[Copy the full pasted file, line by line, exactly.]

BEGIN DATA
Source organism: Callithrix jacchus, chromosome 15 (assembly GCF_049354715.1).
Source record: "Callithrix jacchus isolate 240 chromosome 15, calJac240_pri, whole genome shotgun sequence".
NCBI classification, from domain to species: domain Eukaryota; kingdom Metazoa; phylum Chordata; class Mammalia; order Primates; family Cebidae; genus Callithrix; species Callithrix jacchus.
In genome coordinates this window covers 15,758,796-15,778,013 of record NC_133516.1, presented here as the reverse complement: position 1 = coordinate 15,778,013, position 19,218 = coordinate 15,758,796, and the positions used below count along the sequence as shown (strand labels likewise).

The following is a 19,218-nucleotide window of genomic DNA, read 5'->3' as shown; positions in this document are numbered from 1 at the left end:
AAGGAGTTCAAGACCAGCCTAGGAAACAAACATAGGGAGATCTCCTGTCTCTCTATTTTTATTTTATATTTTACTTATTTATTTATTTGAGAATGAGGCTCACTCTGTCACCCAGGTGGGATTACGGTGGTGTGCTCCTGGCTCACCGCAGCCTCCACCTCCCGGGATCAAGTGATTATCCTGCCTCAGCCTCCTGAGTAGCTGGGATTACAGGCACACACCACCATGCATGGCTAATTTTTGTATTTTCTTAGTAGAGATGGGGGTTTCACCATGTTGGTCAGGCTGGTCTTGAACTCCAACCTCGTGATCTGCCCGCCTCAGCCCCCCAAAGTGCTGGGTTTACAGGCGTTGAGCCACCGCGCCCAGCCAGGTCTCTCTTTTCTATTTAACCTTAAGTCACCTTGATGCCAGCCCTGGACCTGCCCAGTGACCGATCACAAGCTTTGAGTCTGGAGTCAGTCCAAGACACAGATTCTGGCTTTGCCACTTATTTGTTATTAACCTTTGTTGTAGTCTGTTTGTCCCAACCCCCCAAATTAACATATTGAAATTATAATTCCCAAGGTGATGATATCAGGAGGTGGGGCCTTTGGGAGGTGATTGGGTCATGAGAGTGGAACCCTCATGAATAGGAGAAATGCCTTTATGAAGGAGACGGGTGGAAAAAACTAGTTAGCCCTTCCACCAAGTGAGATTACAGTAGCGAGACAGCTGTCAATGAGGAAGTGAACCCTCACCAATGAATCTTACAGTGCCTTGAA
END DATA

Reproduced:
Source organism: Callithrix jacchus, chromosome 15 (assembly GCF_049354715.1).
Source record: "Callithrix jacchus isolate 240 chromosome 15, calJac240_pri, whole genome shotgun sequence".
NCBI classification, from domain to species: domain Eukaryota; kingdom Metazoa; phylum Chordata; class Mammalia; order Primates; family Cebidae; genus Callithrix; species Callithrix jacchus.
In genome coordinates this window covers 15,758,796-15,778,013 of record NC_133516.1, presented here as the reverse complement: position 1 = coordinate 15,778,013, position 19,218 = coordinate 15,758,796, and the positions used below count along the sequence as shown (strand labels likewise).

The following is a 19,218-nucleotide window of genomic DNA, read 5'->3' as shown; positions in this document are numbered from 1 at the left end:
AAGGAGTTCAAGACCAGCCTAGGAAACAAACATAGGGAGATCTCCTGTCTCTCTATTTTTATTTTATATTTTACTTATTTATTTATTTGAGAATGAGGCTCACTCTGTCACCCAGGTGGGATTACGGTGGTGTGCTCCTGGCTCACCGCAGCCTCCACCTCCCGGGATCAAGTGATTATCCTGCCTCAGCCTCCTGAGTAGCTGGGATTACAGGCACACACCACCATGCATGGCTAATTTTTGTATTTTCTTAGTAGAGATGGGGGTTTCACCATGTTGGTCAGGCTGGTCTTGAACTCCAACCTCGTGATCTGCCCGCCTCAGCCCCCCAAAGTGCTGGGTTTACAGGCGTTGAGCCACCGCGCCCAGCCAGGTCTCTCTTTTCTATTTAACCTTAAGTCACCTTGATGCCAGCCCTGGACCTGCCCAGTGACCGATCACAAGCTTTGAGTCTGGAGTCAGTCCAAGACACAGATTCTGGCTTTGCCACTTATTTGTTATTAACCTTTGTTGTAGTCTGTTTGTCCCAACCCCCCAAATTAACATATTGAAATTATAATTCCCAAGGTGATGATATCAGGAGGTGGGGCCTTTGGGAGGTGATTGGGTCATGAGAGTGGAACCCTCATGAATAGGAGAAATGCCTTTATGAAGGAGACGGGTGGAAAAAACTAGTTAGCCCTTCCACCAAGTGAGATTACAGTAGCGAGACAGCTGTCAATGAGGAAGTGAACCCTCACCAATGAATCTTACAGTGCCTTGAA